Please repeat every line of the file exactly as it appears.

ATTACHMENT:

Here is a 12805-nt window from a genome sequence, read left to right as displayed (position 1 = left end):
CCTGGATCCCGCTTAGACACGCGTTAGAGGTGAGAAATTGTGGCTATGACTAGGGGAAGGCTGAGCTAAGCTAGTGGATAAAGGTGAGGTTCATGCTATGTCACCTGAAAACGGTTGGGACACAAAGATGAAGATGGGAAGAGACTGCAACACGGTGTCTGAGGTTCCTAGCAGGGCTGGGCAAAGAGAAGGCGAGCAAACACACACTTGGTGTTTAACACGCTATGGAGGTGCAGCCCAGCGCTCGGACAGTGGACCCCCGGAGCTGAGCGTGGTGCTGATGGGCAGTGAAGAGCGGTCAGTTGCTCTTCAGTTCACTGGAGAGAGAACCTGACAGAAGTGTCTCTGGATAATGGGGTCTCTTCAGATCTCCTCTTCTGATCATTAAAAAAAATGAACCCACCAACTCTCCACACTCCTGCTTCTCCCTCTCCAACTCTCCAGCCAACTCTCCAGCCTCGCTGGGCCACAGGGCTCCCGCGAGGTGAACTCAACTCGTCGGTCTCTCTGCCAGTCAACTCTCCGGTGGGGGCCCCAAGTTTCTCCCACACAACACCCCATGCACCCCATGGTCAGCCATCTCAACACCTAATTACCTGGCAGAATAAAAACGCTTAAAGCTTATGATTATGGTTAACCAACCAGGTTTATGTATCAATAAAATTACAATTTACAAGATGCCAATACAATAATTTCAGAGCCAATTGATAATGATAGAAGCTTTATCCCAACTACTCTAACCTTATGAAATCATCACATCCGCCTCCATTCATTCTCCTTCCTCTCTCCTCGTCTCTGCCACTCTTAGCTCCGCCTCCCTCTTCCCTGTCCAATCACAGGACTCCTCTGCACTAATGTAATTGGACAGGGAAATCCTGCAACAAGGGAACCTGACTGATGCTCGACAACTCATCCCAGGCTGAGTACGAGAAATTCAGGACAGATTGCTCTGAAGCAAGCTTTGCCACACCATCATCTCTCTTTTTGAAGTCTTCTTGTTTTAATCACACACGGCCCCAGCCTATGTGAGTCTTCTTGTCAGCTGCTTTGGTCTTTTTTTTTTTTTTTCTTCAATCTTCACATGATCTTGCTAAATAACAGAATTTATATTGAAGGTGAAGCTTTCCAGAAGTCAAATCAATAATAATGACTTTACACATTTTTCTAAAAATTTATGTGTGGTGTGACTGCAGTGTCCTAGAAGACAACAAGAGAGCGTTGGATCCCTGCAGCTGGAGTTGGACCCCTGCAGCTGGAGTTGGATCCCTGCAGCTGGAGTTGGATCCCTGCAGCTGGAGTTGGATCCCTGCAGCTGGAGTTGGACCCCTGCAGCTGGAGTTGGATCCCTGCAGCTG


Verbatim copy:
Here is a 12805-nt window from a genome sequence, read left to right as displayed (position 1 = left end):
CCTGGATCCCGCTTAGACACGCGTTAGAGGTGAGAAATTGTGGCTATGACTAGGGGAAGGCTGAGCTAAGCTAGTGGATAAAGGTGAGGTTCATGCTATGTCACCTGAAAACGGTTGGGACACAAAGATGAAGATGGGAAGAGACTGCAACACGGTGTCTGAGGTTCCTAGCAGGGCTGGGCAAAGAGAAGGCGAGCAAACACACACTTGGTGTTTAACACGCTATGGAGGTGCAGCCCAGCGCTCGGACAGTGGACCCCCGGAGCTGAGCGTGGTGCTGATGGGCAGTGAAGAGCGGTCAGTTGCTCTTCAGTTCACTGGAGAGAGAACCTGACAGAAGTGTCTCTGGATAATGGGGTCTCTTCAGATCTCCTCTTCTGATCATTAAAAAAAATGAACCCACCAACTCTCCACACTCCTGCTTCTCCCTCTCCAACTCTCCAGCCAACTCTCCAGCCTCGCTGGGCCACAGGGCTCCCGCGAGGTGAACTCAACTCGTCGGTCTCTCTGCCAGTCAACTCTCCGGTGGGGGCCCCAAGTTTCTCCCACACAACACCCCATGCACCCCATGGTCAGCCATCTCAACACCTAATTACCTGGCAGAATAAAAACGCTTAAAGCTTATGATTATGGTTAACCAACCAGGTTTATGTATCAATAAAATTACAATTTACAAGATGCCAATACAATAATTTCAGAGCCAATTGATAATGATAGAAGCTTTATCCCAACTACTCTAACCTTATGAAATCATCACATCCGCCTCCATTCATTCTCCTTCCTCTCTCCTCGTCTCTGCCACTCTTAGCTCCGCCTCCCTCTTCCCTGTCCAATCACAGGACTCCTCTGCACTAATGTAATTGGACAGGGAAATCCTGCAACAAGGGAACCTGACTGATGCTCGACAACTCATCCCAGGCTGAGTACGAGAAATTCAGGACAGATTGCTCTGAAGCAAGCTTTGCCACACCATCATCTCTCTTTTTGAAGTCTTCTTGTTTTAATCACACACGGCCCCAGCCTATGTGAGTCTTCTTGTCAGCTGCTTTGGTCTTTTTTTTTTTTTTTCTTCAATCTTCACATGATCTTGCTAAATAACAGAATTTATATTGAAGGTGAAGCTTTCCAGAAGTCAAATCAATAATAATGACTTTACACATTTTTCTAAAAATTTATGTGTGGTGTGACTGCAGTGTCCTAGAAGACAACAAGAGAGCGTTGGATCCCTGCAGCTGGAGTTGGACCCCTGCAGCTGGAGTTGGATCCCTGCAGCTGGAGTTGGATCCCTGCAGCTGGAGTTGGATCCCTGCAGCTGGAGTTGGACCCCTGCAGCTGGAGTTGGATCCCTGCAGCTG